Monday, October 10, 2011

Tears for fears.

I made someone cry today.

There's a woman who works in the same place that I do who works closely with a person who needs a bone marrow transplant. We ran into each other a few months ago, and we talked about the registry, how our workplace had a drive, etc. and I told her I'd been registered for a couple of years and what a great thing the registry is. We talked about how difficult it is to find matches for certain ethnic groups, especially African-Americans and Hispanics, and how the co-worker, who is black, hasn't found a match yet. A couple of weeks after this conversation, I got called by Be The Match. Coincidence, huh?

I ran into her again today for the first time since that conversation months ago. I told her I'd been thinking about her and why, and that's when she started to tear up. She thanked me, told me what a great thing it is that I'm doing and hugged me. I wish I was donating to her co-worker, but that's not how things work in the world. Somewhere, a 58-year old woman has a co-worker that's glad their friend has found a match.

Speaking of the 58-year old woman...

This is about the time that things are getting very, very real for her. If she hasn't already, she'll soon start on strong doses of chemotherapy that will kill her immune system, so it can't attack when my transplanted cells enter her system in about a week. If something happens to me between now and then, and she can't get a transplant, she'll probably die. I'm being extra-careful this week. No walking under ladders or base-jumping for me!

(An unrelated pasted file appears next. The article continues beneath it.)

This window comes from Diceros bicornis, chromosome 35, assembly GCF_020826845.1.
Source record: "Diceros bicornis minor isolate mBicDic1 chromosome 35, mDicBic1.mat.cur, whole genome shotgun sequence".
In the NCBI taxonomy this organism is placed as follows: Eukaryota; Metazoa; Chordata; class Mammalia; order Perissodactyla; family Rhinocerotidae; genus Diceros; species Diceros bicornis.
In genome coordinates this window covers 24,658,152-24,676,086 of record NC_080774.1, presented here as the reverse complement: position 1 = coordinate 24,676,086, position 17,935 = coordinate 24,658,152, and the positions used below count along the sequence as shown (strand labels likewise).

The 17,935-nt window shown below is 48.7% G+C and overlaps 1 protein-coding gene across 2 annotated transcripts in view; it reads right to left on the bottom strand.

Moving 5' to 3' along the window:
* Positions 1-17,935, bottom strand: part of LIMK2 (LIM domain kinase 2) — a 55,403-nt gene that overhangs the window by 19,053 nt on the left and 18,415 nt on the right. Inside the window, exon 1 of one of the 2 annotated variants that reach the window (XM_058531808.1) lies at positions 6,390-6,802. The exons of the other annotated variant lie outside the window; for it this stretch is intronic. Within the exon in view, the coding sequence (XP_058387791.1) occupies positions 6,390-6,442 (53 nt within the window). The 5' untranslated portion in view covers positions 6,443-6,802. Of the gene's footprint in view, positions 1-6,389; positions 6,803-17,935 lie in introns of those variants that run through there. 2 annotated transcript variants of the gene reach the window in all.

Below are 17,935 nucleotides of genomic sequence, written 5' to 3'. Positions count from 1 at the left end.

In other news...

Last Friday, I received a package in the mail that contained a dose of the drug that I'll begin taking this Friday - Filgrastim. The dose I received is now safely in my refrigerator, where it will stay until next Saturday morning.

Filgrastim increases the amount of  hematopoietic stem cells that my body will produce, and that overabundance will be harvested during the donation procedure.

There are side effects to this drug, the most common of which are bone pain and headaches (because what's a headache but a big pain in the skull?). I keep reading that the pain is sort of like the aches associated with the flu, and are relieved with Tylenol. We'll see...

Last Friday night I went to a mini-family reunion where I saw some family members I hadn't seen in many, many (too many) years. We had a great time laughing and catching up.

My family is wonderful.

On Friday of this week, I have to go to a blood lab near my house (the same one I went to when I got my initial blood work done in September). They will draw lots more vials of blood, then will send those to Colorado for analysis in preparation for the donation procedure. After they take my blood, I head to the Community Blood Center on Main Street where I'll get my first dose of Filgrastim. I have to hang out there for a bit to make sure I don't have any allergic reactions to the drug, then I'll head off to work. Hopefully I'll make it to work in time to meet with a knitting group that's gathering around lunchtime - yarn therapy is so soothing!

Saturday morning, a home health aide will come to my house and give me the dose that's currently in my fridge. As soon as that's done, we hit the road for Denver, hopefully arriving in time to have some dinner. I've got my fingers crossed that the bone pain won't be so severe that I don't want to do anything other than rest in the hotel room, but if it is, it is. I'll have my computer and knitting and magazines and Frank to keep me from getting too bored. And Tylenol. Lots and lots of Tylenol, just in case.

1 comment:

  1. Lynn - I loved this! I'll be following your FB page for updates and I can only imagine how the 58 year old woman, her friends and family, feel! I think this is heroism, the true meaning of selflessness and I think you are wonderful for doing this.